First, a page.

30 Apr 2012

Old Firm: huddle or bouncy bouncy, that is the question…

I left Parkhead (because that’s what I still call it, I am just evil like that) deeply troubled on two fronts.

First off – does the Green Brigade actually ever get to see any football or don’t they care much?

Second – do they all rehearse for that astonishing chant and response thing that goes on from one end of the ground to the other?

Ibrox was loud, deafeningly so and pretty much for the entire match – but yesterday’s game was every bit up with that and probably exceeded it for creativity.

To the Green Brigade first off. I think surely even Rangers fans would have to hand that corner of the ground full-marks for time and effort with their huge Four Horseman banner apocalyptically predicting doom and judgement for Rangers. The faces of Neil Lennon and Craig Whyte on the riders – the Celtic manager and disastrous last owner of Rangers.

In fact the name Craig Whyte was chanted more than Neil Lennon at this end-of-season Glasgow derby and celebration of Celtic’s championship win.

But among the banners, flags and all the rest of it I formed the distinct impression that those in with the Green Brigade neither see very much football through the flags, and chanting and waving and you name it… nor probably care all that much. And hell – why not? They certainly add to an already supercharged atmosphere.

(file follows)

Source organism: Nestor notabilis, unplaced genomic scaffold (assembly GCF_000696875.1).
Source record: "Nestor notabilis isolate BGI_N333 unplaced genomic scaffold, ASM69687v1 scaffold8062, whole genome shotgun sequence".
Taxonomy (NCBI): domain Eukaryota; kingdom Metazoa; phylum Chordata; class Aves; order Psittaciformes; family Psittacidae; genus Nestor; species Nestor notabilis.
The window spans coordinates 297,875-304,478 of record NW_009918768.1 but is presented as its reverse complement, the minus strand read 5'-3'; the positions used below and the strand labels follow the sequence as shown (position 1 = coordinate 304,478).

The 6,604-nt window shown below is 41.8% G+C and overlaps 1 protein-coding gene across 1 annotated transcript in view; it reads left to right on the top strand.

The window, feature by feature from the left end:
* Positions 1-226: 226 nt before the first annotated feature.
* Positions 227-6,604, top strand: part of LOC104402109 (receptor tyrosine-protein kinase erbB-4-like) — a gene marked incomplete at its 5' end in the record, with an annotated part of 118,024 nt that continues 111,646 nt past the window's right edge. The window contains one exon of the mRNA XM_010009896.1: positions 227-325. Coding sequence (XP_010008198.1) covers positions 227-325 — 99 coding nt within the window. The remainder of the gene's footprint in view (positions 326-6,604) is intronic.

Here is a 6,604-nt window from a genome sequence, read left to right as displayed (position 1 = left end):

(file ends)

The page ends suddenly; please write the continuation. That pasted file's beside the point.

But as with Ibrox a few weeks before, for an outsider there was a lot of noise – a hell of a lot, from both sets of fans – every English ‘supporter’ in the land should take note and recognise how quiet things have gone in our game down south. Coming from Parkhead and driving west to Glasgow airport later in the day I was listening to the Spurs game from White Hart Lane – might as well have been played in a library by comparison.

And what’s this echo chanting thing where one end of the stadium sings a couple of lines and – with total precision – the other end sings the next two. Who organised it? How does it start? I mean, how do they know? It’s only been happening this season they tell me.

“We have rehearsals Monday and Wednesday at 7pm. Don’t be late,” twittered one green wag when I asked.

Well if you’re an outsider you’d be convinced they did.

And outsideryness confers all kinds of responses not shared in Glasgow. To me, of course, from the other end of the ground high in the Jock Stein stand, the Rangers fans were superb. Sure, they went pretty dead for a while as the first and second goals went in. But then, two and three nil down they belted out their songs until the end and nobody left.

It’s possible they couldn’t leave because of the police operation – but I reckon they wouldn’t have anyhow.

It’s true, a lot of the songs are about such uplifting stuff as paedophile-laden insults against Celtic and taking the mickey out of the Irish famine. And on it goes. Celtic too have their own chants, and the whole lot can, and is, condemned by both sides as horribly sectarian, and now illegal and all the rest.